In today’s Mail on Sunday Lauren Booth gives her side of the story. Credit to the Mail for giving her the space, but it is set amidst the usual xenophobic content we have come to expect. The headline speaks volumes: ‘Why I love Islam: Lauren Booth defiantly explains why she is becoming a Muslim’. I defy you to read what Booth actually writes and call it ‘defiant’. ‘Defiant’ suggests stubbornness, arrogance or deliberate contrariness; yet, she writes calmly, clearly and honestly to explain why she has converted. She doesn’t pretend to know more than she does and she doesn’t overstate her case.

However, she does give an account of how prejudiced she (and other Western) hacks can be when reporting or commenting on Islamic matters. Try this, for instance:

But it makes more sense to go back to January 2005, when I arrived alone in the West Bank to cover the elections there for The Mail on Sunday. It is safe to say that before that visit I had never spent any time with Arabs, or Muslims. The whole experience was a shock, but not for the reasons I might have expected. So much of what we know about this part of the world and the people who follow Mohammed the Prophet is based on ­disturbing – some would say biased – news bulletins. So, as I flew towards the Middle East, my mind was full of the usual 10pm buzz­words: radical extremists, fanatics, forced marriages, suicide bombers and jihad. Not much of a travel brochure. My very first experience, though, could hardly have been more positive…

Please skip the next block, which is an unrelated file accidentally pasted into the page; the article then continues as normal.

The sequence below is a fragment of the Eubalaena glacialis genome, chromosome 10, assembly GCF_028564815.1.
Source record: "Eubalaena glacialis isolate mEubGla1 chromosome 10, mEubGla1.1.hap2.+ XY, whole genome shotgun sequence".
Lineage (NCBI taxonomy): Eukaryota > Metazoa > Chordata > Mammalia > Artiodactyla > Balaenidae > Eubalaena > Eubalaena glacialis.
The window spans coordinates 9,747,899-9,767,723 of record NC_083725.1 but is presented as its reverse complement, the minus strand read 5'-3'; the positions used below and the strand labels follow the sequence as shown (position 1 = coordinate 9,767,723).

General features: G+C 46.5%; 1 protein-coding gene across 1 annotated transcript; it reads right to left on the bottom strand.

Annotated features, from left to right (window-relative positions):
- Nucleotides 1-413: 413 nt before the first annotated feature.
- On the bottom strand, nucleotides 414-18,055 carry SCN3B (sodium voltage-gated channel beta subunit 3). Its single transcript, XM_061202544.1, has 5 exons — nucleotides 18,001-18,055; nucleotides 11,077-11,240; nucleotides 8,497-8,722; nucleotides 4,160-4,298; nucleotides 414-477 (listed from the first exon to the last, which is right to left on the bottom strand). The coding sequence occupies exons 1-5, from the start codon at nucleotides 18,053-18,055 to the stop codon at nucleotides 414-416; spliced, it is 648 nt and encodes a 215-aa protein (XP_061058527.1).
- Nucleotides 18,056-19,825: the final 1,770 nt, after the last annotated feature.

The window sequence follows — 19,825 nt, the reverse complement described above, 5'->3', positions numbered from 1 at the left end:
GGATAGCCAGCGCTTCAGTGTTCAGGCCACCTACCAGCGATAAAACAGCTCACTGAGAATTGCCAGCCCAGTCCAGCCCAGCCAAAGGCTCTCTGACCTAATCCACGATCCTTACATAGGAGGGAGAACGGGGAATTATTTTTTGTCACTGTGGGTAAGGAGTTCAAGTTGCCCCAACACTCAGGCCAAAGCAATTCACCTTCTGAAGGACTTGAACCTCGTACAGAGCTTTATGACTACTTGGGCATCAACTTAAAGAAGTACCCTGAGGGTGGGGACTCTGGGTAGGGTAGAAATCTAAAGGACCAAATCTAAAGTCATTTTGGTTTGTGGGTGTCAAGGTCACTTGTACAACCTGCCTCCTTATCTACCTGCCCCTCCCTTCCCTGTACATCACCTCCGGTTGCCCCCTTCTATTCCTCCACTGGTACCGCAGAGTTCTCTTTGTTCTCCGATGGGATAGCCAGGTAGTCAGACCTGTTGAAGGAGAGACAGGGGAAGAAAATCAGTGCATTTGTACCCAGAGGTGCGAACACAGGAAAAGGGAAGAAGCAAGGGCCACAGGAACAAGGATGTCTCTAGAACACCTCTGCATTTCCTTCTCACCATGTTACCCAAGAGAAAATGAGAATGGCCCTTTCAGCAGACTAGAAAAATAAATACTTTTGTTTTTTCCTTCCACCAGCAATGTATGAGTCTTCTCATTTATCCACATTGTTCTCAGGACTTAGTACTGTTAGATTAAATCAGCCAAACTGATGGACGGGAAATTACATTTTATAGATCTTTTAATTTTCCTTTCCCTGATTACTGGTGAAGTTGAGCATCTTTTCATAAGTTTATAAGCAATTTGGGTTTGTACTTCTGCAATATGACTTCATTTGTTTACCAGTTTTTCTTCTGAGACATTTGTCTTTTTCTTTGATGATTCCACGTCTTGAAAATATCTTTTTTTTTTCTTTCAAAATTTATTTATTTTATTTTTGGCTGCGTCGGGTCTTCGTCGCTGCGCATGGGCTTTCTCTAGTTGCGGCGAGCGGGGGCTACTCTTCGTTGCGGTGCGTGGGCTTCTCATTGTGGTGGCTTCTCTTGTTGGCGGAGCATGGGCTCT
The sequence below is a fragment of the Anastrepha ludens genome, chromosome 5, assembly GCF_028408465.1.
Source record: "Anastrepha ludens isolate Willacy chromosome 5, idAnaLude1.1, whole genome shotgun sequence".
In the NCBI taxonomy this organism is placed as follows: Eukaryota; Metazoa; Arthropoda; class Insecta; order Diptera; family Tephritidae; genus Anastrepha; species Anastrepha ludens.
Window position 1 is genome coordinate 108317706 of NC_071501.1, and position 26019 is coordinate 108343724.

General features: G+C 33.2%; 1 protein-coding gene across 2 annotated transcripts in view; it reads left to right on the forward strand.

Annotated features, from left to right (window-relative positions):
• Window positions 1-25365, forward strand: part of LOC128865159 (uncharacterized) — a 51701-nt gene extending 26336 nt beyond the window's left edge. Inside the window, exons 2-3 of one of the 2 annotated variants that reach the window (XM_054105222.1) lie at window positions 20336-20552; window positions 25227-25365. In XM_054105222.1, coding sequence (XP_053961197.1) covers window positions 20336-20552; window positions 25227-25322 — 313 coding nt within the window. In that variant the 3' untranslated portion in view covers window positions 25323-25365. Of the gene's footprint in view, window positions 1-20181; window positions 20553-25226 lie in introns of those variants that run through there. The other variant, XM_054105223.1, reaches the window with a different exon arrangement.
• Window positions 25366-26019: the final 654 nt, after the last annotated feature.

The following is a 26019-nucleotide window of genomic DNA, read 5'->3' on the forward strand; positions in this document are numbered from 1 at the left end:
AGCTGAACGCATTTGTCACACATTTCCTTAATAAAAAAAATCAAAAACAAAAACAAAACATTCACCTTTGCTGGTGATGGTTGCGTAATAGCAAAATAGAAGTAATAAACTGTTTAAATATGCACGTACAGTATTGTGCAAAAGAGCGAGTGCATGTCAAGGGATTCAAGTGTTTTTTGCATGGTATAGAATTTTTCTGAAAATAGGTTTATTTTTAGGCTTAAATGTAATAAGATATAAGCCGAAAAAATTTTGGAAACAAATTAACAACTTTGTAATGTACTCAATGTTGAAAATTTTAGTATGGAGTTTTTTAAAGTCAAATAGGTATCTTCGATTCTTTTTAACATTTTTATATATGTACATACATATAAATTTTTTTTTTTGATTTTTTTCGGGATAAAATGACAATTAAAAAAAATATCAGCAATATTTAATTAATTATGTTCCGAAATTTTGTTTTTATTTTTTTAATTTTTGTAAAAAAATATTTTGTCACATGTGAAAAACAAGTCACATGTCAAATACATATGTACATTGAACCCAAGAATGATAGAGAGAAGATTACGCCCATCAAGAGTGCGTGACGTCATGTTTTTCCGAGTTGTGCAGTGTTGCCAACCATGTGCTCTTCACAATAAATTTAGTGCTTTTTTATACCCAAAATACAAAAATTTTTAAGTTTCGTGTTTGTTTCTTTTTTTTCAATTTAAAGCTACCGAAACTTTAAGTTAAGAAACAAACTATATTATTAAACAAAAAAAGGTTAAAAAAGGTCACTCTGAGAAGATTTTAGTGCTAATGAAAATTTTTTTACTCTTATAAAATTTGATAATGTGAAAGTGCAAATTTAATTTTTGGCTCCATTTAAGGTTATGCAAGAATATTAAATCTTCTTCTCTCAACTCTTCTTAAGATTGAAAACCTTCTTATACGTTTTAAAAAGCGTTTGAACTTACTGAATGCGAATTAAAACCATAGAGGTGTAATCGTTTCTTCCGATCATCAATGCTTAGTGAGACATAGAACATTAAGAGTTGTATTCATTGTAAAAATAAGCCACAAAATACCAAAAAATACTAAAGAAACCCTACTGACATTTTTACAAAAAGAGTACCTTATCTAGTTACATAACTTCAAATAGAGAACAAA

You’ll have to read the article to see the experience of generous hospitality that impressed her. And it is this that provides the most interesting element of the story.

The factors in her conversion were: (a) unexpected generosity from a stranger; (b) experience of hospitality and community; (c) an intense spiritual experience. Interestingly, she is only now learning to read the Qur’an and understand the faith that has grasped her. Didn’t someone once speak of ‘faith seeking understanding’? And someone else of ‘believing before belonging’? The message is meaningless without a community in which to see it lived.

Now, some of the usual suspects are going to take her admitted ‘life crises’ (current divorce, move of home from France to England, emotional vulnerability and questions of existential identity) and smugly conclude that she has simply found a crutch with which to limp unthinkingly through life. Let them – they’re becoming tedious. But consider the challenge her experience offers to the fragmented society the Mail bitterly complains about (and promotes?) -  a culture dominated by loneliness, idolatry of celebrity, xenophobia and judgmentalism.

Christians find that conversion rarely begins with intellectual conviction, but, rather, with experience of God (spirituality), community (people who love you and care for you regardless of who you are or where you come from) and generosity (self-giving in expectation of no reward or reciprocity). I am sad that Lauren Booth has not found a Christian community that provides this – which is decidedly not the same as saying that such is not to be found.

I can point you to hundreds of Christian churches of all complexions where people have become followers of Jesus (and reflectors of the Jesus we read about in the Gospels) because of their experience of loving, giving, sacrificial and celebratory communities of faithful Christ-ians.